The cumulus weather described by a Chinese poet as "the summer showers that develop over every other paddy field can only wet one of a crow's wings" is, in scientific terms, as follows. In day time, especially in mid-summer, the ground heats up under the sun and spurs convection in the air. This lifts moisture up the atmosphere aloft, which gradually develops into isolated, floating cumulus. Such clouds, with a flat base, a protruding top and the look of marshmallow, are commonly known in Chinese as "Cloud Dumplings".
The weather picture taken in the morning of 14 July 2004 at the Cheung Chau Automatic Weather Station shows cumulus in the sky.
Cumulus clouds may not bring rain in their early stage, but if they are to develop further, rain will fall sooner or later. The kind of rain brought by the cumulus is called showers. Showers are distinguished by their limited rain area under the cloud, and their short duration. When encountering showers, you may as well find shelter and wait till the cumulus passes away, instead of getting yourself soaked. The literati dramatize the isolated nature of showers, describing it as "the summer showers that develop over every other paddy field can only wet one of a crow's wings."
If the cumulus continues to grow, its top will become very bright in the late stage, looking like a cabbage and reaching a height beyond 10,000 m. By then it is called cumulonimbus. The rain at this stage will be torrential, possibly with thunderstorms.
The weather picture taken on the same day at the Cheung Chau Automatic Weather Station depicted a cumulonimbus on the right hand side which had evolved from the cumulus cloud earlier on.
There is also a poetic description about the weather associated with stratiform clouds: "With dark clouds overshadowing the sun, there will be rain after rain at night." Stratiform clouds are layered clouds formed mainly by uplifting of air on a large scale, commonly seen near a front, which signifies the interface of warm, moist air climbing up cold air on encountering the latter. As the warm, moist air goes up, the moisture therein will condense into extensive stratiform clouds. The rain from thick stratiform clouds usually lasts longer than showers although the intensity is lighter.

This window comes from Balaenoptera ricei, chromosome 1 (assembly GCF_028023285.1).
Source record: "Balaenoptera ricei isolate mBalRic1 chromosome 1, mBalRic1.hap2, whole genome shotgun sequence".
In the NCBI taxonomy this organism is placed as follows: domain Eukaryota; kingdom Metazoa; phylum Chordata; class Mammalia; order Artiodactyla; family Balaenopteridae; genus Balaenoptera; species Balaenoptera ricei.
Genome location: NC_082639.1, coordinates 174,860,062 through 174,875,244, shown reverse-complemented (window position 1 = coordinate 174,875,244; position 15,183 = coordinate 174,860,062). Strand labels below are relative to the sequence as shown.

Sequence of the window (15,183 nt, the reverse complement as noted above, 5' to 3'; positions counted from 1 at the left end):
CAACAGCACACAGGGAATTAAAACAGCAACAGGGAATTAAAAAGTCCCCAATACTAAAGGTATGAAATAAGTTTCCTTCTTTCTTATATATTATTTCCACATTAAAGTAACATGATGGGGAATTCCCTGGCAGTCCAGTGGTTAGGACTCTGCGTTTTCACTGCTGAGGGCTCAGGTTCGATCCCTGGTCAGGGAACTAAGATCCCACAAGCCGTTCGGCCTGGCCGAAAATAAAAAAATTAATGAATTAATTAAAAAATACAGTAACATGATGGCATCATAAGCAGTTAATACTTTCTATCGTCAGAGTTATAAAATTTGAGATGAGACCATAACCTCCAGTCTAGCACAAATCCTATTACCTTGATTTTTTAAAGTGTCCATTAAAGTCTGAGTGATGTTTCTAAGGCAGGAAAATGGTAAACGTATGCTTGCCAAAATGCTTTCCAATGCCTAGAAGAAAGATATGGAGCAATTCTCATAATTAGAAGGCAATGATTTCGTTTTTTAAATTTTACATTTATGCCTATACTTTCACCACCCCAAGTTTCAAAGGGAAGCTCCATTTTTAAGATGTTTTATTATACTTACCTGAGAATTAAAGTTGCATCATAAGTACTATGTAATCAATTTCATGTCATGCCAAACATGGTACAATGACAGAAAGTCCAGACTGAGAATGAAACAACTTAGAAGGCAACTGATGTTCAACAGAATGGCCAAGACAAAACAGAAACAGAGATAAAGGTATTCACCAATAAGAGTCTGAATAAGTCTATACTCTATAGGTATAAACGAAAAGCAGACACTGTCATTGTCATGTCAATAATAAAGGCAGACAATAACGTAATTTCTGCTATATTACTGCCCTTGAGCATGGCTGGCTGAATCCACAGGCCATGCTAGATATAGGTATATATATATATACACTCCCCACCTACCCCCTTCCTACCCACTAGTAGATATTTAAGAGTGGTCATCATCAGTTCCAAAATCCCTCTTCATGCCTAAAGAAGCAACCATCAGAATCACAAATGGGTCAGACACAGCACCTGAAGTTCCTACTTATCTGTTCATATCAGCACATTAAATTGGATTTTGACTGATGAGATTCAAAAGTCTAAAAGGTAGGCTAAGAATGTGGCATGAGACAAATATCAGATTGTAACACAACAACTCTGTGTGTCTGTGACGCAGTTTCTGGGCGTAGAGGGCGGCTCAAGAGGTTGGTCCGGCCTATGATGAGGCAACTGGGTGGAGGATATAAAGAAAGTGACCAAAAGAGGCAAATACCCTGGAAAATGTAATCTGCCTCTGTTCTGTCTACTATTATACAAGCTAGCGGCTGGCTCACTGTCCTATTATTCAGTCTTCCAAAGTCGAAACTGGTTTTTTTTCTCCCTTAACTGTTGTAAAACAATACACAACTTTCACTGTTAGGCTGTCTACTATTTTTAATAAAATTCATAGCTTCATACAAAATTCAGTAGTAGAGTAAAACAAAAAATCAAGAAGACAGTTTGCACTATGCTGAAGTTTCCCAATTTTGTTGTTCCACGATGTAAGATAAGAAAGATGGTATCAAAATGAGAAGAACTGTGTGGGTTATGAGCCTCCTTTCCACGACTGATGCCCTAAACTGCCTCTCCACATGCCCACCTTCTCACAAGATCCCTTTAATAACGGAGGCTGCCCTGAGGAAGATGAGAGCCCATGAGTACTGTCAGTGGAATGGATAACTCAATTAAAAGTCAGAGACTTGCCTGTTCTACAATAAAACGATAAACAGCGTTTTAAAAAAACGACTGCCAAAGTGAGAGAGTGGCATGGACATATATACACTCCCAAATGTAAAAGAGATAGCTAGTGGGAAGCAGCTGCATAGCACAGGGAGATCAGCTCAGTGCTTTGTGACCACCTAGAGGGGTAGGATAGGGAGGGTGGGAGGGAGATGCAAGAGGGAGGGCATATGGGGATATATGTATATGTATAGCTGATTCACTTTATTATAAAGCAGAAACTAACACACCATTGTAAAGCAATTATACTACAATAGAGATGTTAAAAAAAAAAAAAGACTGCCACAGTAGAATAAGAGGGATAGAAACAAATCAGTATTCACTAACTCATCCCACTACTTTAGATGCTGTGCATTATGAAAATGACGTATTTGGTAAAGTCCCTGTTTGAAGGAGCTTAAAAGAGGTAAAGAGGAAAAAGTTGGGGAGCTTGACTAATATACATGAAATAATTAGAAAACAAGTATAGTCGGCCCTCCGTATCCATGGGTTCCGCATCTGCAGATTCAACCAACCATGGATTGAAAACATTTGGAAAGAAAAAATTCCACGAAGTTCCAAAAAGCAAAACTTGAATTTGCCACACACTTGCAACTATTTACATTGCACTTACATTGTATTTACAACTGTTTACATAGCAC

Winter in Hong Kong is often affected by cold air coming down from the north. When the cold air approaches Hong Kong, thick, extensive clouds obscuring the sky will rise from the horizon, moving over gradually. As the cold air arrives, there may be extensive rain lasting for a fairly long time. The phenomenon coincides with the folklore that says, "With dark clouds overshadowing the sun, there will be rain after rain at night."
The weather picture above was taken at dusk on 12th January 2005, at the Cheung Chau Automatic Weather Station. It was sunny most of the time that day, but by dusk stratiform clouds could be faintly seen approaching from the west (left hand side).
A cold front reached the south China coast early in the morning on the following day (13th January 2005), bringing clouds and rain to Hong Kong.
The kind of cloud brings the kind of rain. When you see these special clouds next time, watch how they evolve in shape and their areal coverage. You may as well do a weather prediction on the spot.
The Hong Kong Observatory disseminates real-time weather pictures taken at various places in Hong Kong at fixed intervals. Those interested please surf the following website:
1. 、鮑寶堂，1994，中國雲天，上海，科學普及出版社 (in Chinese only)
2. 熊第恕，1983，氣象諺語淺釋，江西，人民出版社 (in Chinese only)